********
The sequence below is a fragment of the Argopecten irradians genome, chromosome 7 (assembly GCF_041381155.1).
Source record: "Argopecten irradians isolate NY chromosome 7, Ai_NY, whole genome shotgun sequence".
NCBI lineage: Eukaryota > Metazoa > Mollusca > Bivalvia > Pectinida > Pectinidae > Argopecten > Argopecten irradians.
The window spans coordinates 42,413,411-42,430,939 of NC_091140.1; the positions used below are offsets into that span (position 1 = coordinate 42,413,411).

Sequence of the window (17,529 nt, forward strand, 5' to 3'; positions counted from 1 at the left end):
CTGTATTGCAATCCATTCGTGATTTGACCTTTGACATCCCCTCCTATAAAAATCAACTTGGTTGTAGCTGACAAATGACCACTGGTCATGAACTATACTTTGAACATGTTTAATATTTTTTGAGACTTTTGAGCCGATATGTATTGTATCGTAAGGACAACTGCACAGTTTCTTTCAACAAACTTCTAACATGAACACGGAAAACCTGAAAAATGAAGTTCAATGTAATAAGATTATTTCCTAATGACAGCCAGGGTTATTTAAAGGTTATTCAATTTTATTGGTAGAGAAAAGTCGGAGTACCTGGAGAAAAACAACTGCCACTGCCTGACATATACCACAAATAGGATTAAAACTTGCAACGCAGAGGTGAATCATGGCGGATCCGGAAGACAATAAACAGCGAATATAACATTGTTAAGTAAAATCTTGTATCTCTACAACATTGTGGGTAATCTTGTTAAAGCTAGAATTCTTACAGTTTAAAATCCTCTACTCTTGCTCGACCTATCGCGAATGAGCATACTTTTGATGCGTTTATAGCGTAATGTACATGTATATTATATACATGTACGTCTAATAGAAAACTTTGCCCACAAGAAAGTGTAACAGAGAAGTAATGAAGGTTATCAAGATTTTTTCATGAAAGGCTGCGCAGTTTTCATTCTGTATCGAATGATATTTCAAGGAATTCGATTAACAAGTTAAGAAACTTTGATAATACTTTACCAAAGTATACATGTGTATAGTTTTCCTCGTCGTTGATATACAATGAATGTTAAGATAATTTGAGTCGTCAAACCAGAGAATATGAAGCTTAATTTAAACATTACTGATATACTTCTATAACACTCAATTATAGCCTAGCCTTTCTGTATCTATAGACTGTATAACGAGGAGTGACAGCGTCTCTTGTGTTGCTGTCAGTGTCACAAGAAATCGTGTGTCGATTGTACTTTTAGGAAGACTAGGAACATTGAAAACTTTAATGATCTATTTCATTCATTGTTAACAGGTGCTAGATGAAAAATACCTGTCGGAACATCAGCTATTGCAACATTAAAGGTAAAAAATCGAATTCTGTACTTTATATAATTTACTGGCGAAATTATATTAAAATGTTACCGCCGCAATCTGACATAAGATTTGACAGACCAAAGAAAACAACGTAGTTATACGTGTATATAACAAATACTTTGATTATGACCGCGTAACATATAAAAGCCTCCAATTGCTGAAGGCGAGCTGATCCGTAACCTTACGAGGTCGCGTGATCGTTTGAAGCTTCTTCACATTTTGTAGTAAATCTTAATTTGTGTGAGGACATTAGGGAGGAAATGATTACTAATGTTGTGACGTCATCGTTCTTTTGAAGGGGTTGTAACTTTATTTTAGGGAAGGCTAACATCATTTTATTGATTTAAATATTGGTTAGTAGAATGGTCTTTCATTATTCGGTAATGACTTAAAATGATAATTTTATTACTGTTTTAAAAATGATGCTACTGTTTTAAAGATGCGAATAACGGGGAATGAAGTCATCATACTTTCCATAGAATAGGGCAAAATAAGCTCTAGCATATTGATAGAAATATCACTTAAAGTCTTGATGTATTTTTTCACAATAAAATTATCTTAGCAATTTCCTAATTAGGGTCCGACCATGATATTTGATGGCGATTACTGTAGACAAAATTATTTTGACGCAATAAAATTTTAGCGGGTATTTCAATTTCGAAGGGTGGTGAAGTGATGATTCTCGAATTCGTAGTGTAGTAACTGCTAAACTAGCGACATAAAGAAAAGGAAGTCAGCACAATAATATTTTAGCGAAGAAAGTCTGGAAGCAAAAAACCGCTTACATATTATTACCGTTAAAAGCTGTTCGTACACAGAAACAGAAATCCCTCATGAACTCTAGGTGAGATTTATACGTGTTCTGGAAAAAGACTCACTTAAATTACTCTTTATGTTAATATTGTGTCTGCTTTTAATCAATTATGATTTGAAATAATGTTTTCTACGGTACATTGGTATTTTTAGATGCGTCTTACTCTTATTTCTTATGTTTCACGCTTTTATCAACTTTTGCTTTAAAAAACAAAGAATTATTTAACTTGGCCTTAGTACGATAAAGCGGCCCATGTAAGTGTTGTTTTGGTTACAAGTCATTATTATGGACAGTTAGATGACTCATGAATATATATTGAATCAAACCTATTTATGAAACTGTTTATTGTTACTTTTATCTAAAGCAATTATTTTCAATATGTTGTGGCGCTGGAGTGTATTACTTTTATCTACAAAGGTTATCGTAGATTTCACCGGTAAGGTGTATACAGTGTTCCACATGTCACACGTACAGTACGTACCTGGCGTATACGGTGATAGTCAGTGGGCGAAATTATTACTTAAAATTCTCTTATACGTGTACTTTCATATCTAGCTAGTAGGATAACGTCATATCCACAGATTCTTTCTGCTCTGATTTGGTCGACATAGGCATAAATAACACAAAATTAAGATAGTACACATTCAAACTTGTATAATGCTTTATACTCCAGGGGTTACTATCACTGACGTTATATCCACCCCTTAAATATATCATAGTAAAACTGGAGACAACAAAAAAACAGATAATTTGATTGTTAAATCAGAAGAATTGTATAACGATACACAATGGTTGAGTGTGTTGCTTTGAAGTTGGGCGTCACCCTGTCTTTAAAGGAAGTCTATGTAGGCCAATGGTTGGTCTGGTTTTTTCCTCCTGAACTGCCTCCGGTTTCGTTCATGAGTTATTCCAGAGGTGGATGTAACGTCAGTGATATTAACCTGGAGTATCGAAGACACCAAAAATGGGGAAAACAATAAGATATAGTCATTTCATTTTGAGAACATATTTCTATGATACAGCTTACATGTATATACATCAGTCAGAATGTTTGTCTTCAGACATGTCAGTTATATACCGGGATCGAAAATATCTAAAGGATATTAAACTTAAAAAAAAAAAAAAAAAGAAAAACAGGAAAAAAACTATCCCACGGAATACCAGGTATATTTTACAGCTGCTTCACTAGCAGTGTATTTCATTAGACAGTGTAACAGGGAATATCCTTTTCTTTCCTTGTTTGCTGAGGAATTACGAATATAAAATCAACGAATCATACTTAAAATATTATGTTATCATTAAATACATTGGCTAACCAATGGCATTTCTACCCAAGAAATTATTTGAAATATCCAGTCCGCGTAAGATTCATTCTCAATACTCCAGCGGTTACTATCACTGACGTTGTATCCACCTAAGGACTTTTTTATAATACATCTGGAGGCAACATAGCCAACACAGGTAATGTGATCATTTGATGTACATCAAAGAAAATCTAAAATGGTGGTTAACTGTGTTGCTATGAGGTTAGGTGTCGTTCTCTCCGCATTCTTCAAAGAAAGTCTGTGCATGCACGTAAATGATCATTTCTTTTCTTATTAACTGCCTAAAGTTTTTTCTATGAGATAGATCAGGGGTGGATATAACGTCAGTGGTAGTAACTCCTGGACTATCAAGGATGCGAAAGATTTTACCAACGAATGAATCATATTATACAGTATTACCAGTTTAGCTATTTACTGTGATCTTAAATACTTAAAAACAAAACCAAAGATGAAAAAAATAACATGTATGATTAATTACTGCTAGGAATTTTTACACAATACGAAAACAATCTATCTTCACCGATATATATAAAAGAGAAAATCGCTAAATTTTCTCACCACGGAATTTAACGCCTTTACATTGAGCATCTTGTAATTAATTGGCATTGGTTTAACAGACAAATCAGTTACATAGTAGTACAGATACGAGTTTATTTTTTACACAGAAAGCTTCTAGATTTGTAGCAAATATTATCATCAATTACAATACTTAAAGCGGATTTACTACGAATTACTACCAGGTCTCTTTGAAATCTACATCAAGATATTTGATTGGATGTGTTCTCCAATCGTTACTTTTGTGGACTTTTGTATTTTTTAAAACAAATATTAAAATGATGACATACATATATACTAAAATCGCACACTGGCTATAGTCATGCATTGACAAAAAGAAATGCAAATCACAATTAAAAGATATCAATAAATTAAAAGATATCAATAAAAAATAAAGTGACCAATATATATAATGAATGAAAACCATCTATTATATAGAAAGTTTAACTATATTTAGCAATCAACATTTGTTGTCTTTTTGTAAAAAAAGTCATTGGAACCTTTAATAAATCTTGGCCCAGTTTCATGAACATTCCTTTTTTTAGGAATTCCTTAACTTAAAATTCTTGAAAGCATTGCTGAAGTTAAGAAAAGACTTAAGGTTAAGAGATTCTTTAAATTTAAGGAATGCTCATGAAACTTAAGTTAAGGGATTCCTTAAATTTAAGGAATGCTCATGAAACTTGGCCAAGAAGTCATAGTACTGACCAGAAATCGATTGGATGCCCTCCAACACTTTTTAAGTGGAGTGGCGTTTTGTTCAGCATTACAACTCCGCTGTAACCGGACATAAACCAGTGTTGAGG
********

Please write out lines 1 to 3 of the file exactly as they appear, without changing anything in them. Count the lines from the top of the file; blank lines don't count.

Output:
The sequence below is a fragment of the Argopecten irradians genome, chromosome 7 (assembly GCF_041381155.1).
Source record: "Argopecten irradians isolate NY chromosome 7, Ai_NY, whole genome shotgun sequence".
NCBI lineage: Eukaryota > Metazoa > Mollusca > Bivalvia > Pectinida > Pectinidae > Argopecten > Argopecten irradians.